“The factors listed in subsection deserve fresh comment.  One might form the impression from decisions of the court that the crucial consideration is that of the respective contribution of the parties.  This would be an error.  The matter of the contributions made to the family is the fifth listed of the seven considerations.  The first four listed considerations all address the needs of the parties rather than their dues.   Perhaps, it is time to recognise that the legislative intent, and the objective of the courts, is more weighed in favour of ensuring that the parties’ needs are met rather than that their contributions are recouped.”
 
  I am inclined to adopt this approach in dealing with the evidence led by the parties in relation to the Borrowdale property and how it should be apportioned between the parties.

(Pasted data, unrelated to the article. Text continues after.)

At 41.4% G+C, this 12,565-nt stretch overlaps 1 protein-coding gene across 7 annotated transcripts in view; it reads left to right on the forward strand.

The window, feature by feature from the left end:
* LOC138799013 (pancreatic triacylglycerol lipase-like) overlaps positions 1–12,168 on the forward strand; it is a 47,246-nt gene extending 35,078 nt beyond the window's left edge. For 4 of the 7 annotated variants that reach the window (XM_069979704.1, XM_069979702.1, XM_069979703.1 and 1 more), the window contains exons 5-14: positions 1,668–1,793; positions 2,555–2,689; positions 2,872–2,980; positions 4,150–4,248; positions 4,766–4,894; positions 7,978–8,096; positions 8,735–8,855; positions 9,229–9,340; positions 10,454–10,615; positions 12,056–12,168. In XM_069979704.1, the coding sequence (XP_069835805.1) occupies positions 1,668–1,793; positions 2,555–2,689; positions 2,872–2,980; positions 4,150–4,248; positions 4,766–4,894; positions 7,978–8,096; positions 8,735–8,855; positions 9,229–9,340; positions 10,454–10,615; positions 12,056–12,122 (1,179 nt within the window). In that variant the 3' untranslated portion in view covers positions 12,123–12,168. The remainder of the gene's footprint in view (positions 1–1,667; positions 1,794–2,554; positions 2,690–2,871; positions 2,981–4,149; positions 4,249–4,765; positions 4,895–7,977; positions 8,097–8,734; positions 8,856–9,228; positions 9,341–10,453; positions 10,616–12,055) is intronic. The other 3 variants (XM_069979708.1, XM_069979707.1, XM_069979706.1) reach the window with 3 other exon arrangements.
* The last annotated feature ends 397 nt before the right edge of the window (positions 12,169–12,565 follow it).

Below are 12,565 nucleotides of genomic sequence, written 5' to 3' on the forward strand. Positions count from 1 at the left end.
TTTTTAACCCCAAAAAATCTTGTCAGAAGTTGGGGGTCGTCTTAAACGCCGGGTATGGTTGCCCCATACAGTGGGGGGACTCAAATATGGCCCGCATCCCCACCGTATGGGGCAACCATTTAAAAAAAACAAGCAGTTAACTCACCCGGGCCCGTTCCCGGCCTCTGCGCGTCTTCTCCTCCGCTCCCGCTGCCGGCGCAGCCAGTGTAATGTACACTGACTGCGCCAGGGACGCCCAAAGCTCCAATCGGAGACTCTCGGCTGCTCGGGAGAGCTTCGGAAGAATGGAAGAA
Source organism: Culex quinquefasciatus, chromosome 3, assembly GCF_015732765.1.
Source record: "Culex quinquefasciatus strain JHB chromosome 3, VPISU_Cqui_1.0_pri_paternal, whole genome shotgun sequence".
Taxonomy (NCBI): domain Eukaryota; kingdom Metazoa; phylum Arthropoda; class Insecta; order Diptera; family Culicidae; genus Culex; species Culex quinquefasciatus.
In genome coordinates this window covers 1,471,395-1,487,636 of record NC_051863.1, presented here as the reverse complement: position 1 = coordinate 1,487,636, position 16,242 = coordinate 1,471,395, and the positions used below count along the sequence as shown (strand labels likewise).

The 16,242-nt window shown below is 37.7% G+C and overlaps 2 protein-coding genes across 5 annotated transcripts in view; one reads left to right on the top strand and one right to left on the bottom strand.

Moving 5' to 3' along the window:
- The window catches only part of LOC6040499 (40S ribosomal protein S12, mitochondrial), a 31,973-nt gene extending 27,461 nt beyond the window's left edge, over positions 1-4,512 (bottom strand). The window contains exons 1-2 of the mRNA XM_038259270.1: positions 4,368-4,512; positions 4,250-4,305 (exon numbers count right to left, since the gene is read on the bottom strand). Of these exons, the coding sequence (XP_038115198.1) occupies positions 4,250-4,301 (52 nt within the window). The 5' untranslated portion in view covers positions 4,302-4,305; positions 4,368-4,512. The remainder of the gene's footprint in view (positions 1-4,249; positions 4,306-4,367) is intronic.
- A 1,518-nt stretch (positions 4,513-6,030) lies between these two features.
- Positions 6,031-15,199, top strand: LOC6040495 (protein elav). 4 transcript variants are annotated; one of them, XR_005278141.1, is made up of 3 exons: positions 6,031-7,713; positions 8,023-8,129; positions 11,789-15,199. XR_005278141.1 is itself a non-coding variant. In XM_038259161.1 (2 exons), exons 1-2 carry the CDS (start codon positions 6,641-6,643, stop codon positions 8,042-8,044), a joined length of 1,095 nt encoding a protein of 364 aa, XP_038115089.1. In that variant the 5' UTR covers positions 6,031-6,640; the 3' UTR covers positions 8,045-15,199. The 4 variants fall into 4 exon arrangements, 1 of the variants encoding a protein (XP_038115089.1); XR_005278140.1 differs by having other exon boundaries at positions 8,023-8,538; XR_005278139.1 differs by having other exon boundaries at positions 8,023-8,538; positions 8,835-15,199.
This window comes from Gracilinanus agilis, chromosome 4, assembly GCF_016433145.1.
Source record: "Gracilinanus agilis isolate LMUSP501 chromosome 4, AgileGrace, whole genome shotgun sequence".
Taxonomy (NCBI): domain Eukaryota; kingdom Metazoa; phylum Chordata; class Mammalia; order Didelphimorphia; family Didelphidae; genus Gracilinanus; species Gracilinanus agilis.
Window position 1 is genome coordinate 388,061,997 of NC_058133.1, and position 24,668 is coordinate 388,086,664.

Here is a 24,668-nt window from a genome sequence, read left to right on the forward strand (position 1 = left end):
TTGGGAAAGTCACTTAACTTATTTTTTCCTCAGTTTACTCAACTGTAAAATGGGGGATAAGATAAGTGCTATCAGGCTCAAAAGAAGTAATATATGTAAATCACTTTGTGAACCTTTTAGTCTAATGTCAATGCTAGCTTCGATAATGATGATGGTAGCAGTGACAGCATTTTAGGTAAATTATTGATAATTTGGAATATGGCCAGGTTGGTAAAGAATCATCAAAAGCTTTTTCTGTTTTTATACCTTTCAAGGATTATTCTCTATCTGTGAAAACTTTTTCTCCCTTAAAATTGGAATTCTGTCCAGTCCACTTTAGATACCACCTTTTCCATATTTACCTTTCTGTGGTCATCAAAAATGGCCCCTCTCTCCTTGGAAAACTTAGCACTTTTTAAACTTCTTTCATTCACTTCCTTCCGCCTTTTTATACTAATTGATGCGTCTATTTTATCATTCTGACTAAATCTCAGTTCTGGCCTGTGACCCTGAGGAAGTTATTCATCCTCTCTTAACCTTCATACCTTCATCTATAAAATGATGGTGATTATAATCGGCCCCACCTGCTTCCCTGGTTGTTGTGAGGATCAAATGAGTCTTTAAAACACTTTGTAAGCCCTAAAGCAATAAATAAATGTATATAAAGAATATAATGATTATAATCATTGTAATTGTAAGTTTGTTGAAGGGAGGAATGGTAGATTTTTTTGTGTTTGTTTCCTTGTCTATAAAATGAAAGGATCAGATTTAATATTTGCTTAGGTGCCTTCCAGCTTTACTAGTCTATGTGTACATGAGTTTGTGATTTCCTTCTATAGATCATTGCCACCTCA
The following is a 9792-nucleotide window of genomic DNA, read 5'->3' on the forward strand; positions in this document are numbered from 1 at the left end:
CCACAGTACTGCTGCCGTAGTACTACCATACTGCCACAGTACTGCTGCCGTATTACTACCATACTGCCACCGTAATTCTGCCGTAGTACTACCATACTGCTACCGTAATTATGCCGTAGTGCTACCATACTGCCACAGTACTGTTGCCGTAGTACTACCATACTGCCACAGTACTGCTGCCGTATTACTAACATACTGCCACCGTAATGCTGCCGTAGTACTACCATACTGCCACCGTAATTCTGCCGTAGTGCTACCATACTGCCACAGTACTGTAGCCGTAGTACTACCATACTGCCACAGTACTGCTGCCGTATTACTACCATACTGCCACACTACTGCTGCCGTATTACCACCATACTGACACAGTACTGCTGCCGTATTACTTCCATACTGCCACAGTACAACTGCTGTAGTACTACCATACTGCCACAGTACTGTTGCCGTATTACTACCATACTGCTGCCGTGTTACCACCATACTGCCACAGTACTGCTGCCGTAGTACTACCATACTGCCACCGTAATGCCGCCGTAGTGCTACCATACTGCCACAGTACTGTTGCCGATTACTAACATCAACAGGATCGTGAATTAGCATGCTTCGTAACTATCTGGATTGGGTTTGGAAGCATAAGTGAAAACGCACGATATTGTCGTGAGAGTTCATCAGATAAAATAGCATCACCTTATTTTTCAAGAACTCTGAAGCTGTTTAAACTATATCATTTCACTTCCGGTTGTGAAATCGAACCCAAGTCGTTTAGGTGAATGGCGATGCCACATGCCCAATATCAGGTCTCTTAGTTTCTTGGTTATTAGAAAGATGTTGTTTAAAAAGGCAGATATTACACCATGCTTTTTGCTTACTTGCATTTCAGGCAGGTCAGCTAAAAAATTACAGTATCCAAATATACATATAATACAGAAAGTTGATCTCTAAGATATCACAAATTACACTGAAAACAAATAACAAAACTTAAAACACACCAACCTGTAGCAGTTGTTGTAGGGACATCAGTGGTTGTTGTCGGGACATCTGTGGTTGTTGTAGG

The Evidence
I find both parties to be very impressive witnesses in most material respect.  In fact there is very little to choose between the parties as it were.  They were both eloquent, focussed and admirably candid with the court on many issues.  The evidence led by plaintiff in relation to the Borrowdale property is largely unchallenged just like the defendant’s evidence on her employment history and part of indirect contributions.
Let me briefly turn to the relevant evidence.
The plaintiff acquired flat No 7777GK before he married the defendant through mortgage finance facility  granted by his employer Zimbank now ZB Bank for Zimbabwean $95 000.00.  See Exh 2.  In March 1990 plaintiff again obtained mortgage finance to renovate the flat granted by the same employer see Exh 3.  When the parties married to each other in 1990 they stayed in his flat until 1991 when they acquired the Borrowdale property.